Gonzales, husband of Mrs. Mary Gon
zales, 3824 Fifth street N.W., and
Harvy Jarels, son of Claude Jarels
of Boyd, Md., have completed basic
training at the Armored Replace
ment Training Center here.
PENSACOLA, Fla.—Three Wash
ington men have won their gold
wings and been commissioned in
the Naval Reserve at the Naval Air
Training Center here. The ensigns
are Howard V. Anderson, 21, son of
Walter A. Anderson, 1362 Randolph
street N.W.; Norman F. Day, 19, son
of Ralph E. Day, 500 Oneida plate
N.W., and Henry Strong. 20, son of
Lt. Col. L. C. Strong, 2713 T^Jfty
■ second street N.W.
i BUY BONDS AT LOEWS
9 “TIE ML 1
C S0NG4RUSSIA’ ]
^ ROBERT TAYLOR 1
SUSAN PETERS 1
y\^Mftro-G»IJu yn^- Mayrr Picturt^ ^
■ • T 1 ■ I J ■ASXA
■ J i 1 f A \ T "rrr^M
Last Feature 9:40 |
ORSON WELLES I
OvUkJOAN FONTAINE I
“A MY NAME! JOE” f
SPENCER TRACY* f
IRENE DUNNE |
LAMB OREBARj 1
ENGLAND.—Staff Sergt. Arthur
L. Yarnau, 20, 1809 N. Oakland
street, Arlington, Va., ball turret
gunner on the Flying Fortress,
“Picadilly Ann,” has been awarded
the Air Medal at an 8th Army Air
Force Bomber ^Station here. Son
of Mr. and Mrs. Cecil B. Yarnau,
Sergt. Yarnau was cited for dis
playing "courage, coolness and
skill” on five separate bomber com
bat missions over enemy-occupied
CORPUS CHRISTI, Tex.—Daniel
A. Doherty, son of Mrs. Anna G.
Doherty, 2 9 2 9
avenue N.W., re
cently was grad
uated from the
here and com
lieutenant in the
Marine C o r p
Reserve. He is a
The 13th ARMY
FIGHTER u Doh'rir
COMMAND—Angus H. McKenzie,
son of Mrs. Ethel C. McKenzie, 110
C street S.E., recently was advanced
from corporal to sergeant in a con
trol squadron mess hall.
PAMPA ARMY AIR FIELD, Tex.
—Aviation Cadets Francis G. de
Bettencourt, 20, son of Mr. and Mrs.
Joseph S. de Bettencourt, 3905
Thirteenth street N.W., and Richard
W. ones, 22, son of Mr. and Mrs
Jenkln W. Jones, 5 Hickory avenue
Takoma Park, Md.. receive their
silver pilot's wings and second lieu
tenant commissions this week at
the twin-engine advanced flying
TWO WEEKS BEQ. NEXT MON.
«4E THEATRE 61HLD pMttmm
(«• MiJttiMuw with Jack H. **' !i if)
(acobowsky £ Colouel
Staged by ELIA KAZAN
LOUIS CALHERN • ANNAOEMA
1 OSCAR KARLWEIS
J.Edward Erombarg I r PiiirfuinIrdfcal
—SEAT SALE NOW
Etm.i Oreh., l*.71i *ad Ral., Me.
Wed. A lat. Matiaeea. Me, 11.M, M.M |
B** NAZIS SMASHED AT ANZIOia
SABOTAGE IN NORWAY M
VICTORY OVER U-BOATS M
WMAL Hourly NowBcati U
First Time In Washington "|
'THE LOST HAZARD" 1
1 Thrilling Factual Story I
of the Balloon Ships I
| Midnight Show Every Saturday I
---- - — —
TODAY'S NEIGHBORHOOD MOVIES
Buy War Bonds and Stamps at Any Local Theater.
pa nAI mi 11th A N. C. ATe. s.t.
tAnULinA Matinee 12:5(1 P.M
HIT PARADE OF 1943.'' JOHN CAR
ROLL. Also "OUTLAWS OF STAM
PEDE PASS." JOHN MACK BROWN.
rinrv r *io» f». at*, n.w. re. om
blRvLL Matinee 1 P.M Cont.
“THE NORTH STAR." with ANNE BAX
TER. DANA ANDREWS. WALTER HUS
TON. Feature at 1:10, 3:15, 5:25, 7:30.
CONGRESS 2931 WiSTSEr
Double Feature Program.
TED LEWIS AND HIS BAND in IS
EVERYBODY HAPPY?" At 2 :05 4:20. i
6:40, 9. TOM NEAL m "RACKET MAN."
At 1. 3:15. 5:35. 7:50. 10.
DUMBARTON 1349 Wi‘“n,ln AT«
THE TALES OF MANHATTAN." Present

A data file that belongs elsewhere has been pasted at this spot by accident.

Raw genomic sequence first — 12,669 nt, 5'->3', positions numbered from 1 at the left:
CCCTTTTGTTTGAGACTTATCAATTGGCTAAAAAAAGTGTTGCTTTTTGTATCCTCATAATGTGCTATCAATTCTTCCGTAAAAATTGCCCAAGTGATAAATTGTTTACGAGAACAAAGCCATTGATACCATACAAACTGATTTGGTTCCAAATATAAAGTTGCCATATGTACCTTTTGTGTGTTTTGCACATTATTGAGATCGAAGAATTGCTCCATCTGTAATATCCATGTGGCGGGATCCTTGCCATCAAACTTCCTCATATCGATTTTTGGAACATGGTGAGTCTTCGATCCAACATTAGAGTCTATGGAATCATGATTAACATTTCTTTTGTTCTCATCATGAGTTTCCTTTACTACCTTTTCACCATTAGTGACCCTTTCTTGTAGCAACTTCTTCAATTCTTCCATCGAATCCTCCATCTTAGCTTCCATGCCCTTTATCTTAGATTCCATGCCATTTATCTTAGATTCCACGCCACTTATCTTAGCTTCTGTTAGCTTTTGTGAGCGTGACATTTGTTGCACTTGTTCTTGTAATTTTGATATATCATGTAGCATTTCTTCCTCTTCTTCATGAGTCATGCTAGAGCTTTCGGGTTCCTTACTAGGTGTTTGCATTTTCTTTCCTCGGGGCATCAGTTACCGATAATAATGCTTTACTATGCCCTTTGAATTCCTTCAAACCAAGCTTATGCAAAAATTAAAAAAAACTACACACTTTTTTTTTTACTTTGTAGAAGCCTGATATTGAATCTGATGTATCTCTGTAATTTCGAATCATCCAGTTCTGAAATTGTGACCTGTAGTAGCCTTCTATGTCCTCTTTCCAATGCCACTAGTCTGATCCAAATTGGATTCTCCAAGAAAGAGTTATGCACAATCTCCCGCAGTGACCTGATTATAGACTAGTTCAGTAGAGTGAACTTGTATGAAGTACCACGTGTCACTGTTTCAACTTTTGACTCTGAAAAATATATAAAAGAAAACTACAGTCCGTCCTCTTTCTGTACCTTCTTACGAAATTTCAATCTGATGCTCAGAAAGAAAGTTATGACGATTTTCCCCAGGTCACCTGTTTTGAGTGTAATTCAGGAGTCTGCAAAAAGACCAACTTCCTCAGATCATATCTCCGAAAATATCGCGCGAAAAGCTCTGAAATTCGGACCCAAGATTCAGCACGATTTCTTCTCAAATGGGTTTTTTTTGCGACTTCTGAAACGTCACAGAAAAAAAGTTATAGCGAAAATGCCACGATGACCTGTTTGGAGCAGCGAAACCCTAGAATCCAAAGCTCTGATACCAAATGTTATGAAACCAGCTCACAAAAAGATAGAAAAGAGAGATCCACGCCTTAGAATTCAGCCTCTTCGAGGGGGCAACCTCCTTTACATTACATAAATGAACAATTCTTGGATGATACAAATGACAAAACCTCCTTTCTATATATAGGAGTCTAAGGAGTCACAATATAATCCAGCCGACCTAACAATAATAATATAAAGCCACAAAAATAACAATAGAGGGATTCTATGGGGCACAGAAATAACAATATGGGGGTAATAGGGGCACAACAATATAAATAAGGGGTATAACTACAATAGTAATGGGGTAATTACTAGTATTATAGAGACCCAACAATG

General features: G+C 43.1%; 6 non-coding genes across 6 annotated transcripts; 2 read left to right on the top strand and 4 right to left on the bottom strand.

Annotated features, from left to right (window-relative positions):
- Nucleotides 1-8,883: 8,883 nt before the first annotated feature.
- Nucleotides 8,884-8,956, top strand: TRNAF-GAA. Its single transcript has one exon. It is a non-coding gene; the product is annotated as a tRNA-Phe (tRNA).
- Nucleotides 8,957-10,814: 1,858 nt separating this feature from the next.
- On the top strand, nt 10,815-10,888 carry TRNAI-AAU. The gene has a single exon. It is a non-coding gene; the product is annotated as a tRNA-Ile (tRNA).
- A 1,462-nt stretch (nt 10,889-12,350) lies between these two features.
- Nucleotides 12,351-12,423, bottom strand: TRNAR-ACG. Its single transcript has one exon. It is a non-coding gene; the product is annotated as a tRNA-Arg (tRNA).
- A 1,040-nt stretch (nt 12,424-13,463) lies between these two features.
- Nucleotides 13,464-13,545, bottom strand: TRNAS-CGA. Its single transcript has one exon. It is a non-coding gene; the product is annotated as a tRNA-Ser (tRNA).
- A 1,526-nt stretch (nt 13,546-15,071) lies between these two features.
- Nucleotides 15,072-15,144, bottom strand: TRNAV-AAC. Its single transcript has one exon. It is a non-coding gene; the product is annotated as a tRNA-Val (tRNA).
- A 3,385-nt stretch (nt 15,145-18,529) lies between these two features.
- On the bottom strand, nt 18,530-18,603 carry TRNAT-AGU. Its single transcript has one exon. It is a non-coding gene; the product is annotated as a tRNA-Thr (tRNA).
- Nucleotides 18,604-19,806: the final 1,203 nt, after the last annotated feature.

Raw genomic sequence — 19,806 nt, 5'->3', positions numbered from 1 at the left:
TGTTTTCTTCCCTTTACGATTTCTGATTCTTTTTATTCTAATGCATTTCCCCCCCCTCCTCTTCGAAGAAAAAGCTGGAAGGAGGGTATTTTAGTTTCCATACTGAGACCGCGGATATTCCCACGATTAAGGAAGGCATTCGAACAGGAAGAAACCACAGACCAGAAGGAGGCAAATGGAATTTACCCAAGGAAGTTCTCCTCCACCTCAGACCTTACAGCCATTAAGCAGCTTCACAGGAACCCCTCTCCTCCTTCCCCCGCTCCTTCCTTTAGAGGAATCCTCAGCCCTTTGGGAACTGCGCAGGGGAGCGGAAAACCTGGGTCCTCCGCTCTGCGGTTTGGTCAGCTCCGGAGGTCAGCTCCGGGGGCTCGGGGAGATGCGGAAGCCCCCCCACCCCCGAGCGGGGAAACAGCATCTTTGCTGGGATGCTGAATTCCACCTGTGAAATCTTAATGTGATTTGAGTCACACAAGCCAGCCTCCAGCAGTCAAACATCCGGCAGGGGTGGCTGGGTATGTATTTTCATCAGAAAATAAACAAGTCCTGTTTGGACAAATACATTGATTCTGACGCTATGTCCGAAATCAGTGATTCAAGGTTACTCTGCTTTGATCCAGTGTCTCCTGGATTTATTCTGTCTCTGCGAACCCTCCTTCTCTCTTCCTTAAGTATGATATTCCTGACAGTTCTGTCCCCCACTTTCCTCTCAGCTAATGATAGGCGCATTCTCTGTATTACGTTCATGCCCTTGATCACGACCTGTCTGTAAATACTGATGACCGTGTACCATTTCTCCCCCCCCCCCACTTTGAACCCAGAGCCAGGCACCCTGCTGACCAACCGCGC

ing All Big 8tars of Hollywood Also
"MYSTERY OF THE THIRTEENTH
GUEBT " Also THE DEAD END KID6
in "LITTLE TOUGH GUYS " Comedy
FAIRLAWN ,S4*°Tf 5TK“-“
ROY ROGERS and TRIGGER in HANDS
ACROSS THE BORDER." At 1:05,
2:45. 4:30. 6:16, 8. 9:45.
rnrmnn T Greenbelt. Md.
aRUHDLLI Double Feature
LLOYD NOLAN. DONNA REED. "APACHE
TRAIL." MARY LEE. LOUIS CALHERN.
"NOBODY’S DARLING." Cont. 1: Last
Complete Show b:30.
HIGHLAND 2533 EF-fcfr se7
MICHAEL O’SHEA. SUSAN HAYWARD in
"JACK LONDON." At 1:30. 3:40. 5:55,
I inn 3227 M St. N.W. WHITE ONLY.
leltlU THE LONE RIDER AND THE
BANDIT.” Also THE AERIAL GUN
NER" Chapter and Comedy.
“Abe Lincoln in Illinois.”
ml.-tth A H St*. N.W.
"RUGGLES OF RID GAP," and FRIGHT
ENED LADY "
ADrV 48th i Man. Art. N.W.
fta Inh Woodley 4600.
Take the Crontbwn or N-2 Baa
Direct to Door.
Doora Open 12:30.
MAE WEST. VICTOR MOORE WIL
LIAM OAXTON in 'THE HEATS
ON." At 1. 3:30. 6:35. 7:40. 9:45.
Cartoon shorn at Mattoce Only.
1*1 If 1331 H St. N.E. AT. 8300.
AlUli cont. ll A M. to 11 P.M
ALLAN JONES. KITTY CARLISLE
LEO CARRILLO in "LARCENY WITH
MUSIC." Plus PIERRE AUMONT.
GENE KELLY. SIR CEDRIC HARD
WICKE in THE CROSS OF LOR
pnmrrcc 1119 ■ n.e.
rnuikui tr. 9700
Continuous 11 AM. to II P.M.
MARGARET LINDSAY. WILLIAM
GARGAN in "No PLACE FOR A
LADY. Also FH ARLES STAR
RETT in "LAW OF THE NORTH
CP)| ITOfl Minn. Ave. at Bennini
dLflAlUA Rd. N.E. TR. 2600.
Doors Open at 12:30.
Two Smash Hit Attractions!
VICTOR MOORE MAE WEST and
WILLIAM GARGAN in "THE HEAT'S
ON, with XAVIER CUGAT and Or
chestra. At 1. 4:05. 7:10, 10 15
Also WILLIAM BEND IX, LUISI
RAINER. PAUL LUKAS in "HOST
AGES." At 2:36, 6:40. 8:50.
K-B THEATERS •
-SIDNEY LUST THEATERS
WI. 3868 er BRad. 8636.
Cont. 1-11—Double Feature.
Last Complete Double Show 9:30.
GENE AUTRY. SMILEY BURNETTE in
' TENDER FOOT. RIDE" Also
*NIHIEWs SISTERS in ‘ ALWAYS A
WILLIAM BENDIX. LUISE RAINER ln
^nTOr &ggffiyPAY in
PAUL LUKAS ln "DANGEROUS SE
CRETS" JOAN BLONDELL, DICK
POWKLL In "I WANT A DIVORCE."
CAMEO 3“h *WA.I8A46e. NE
Cont. 1-11:30—Double Feature.
Last Complete Double Show 9:30.
BOB LIVINGSTON. AL ST JOHN in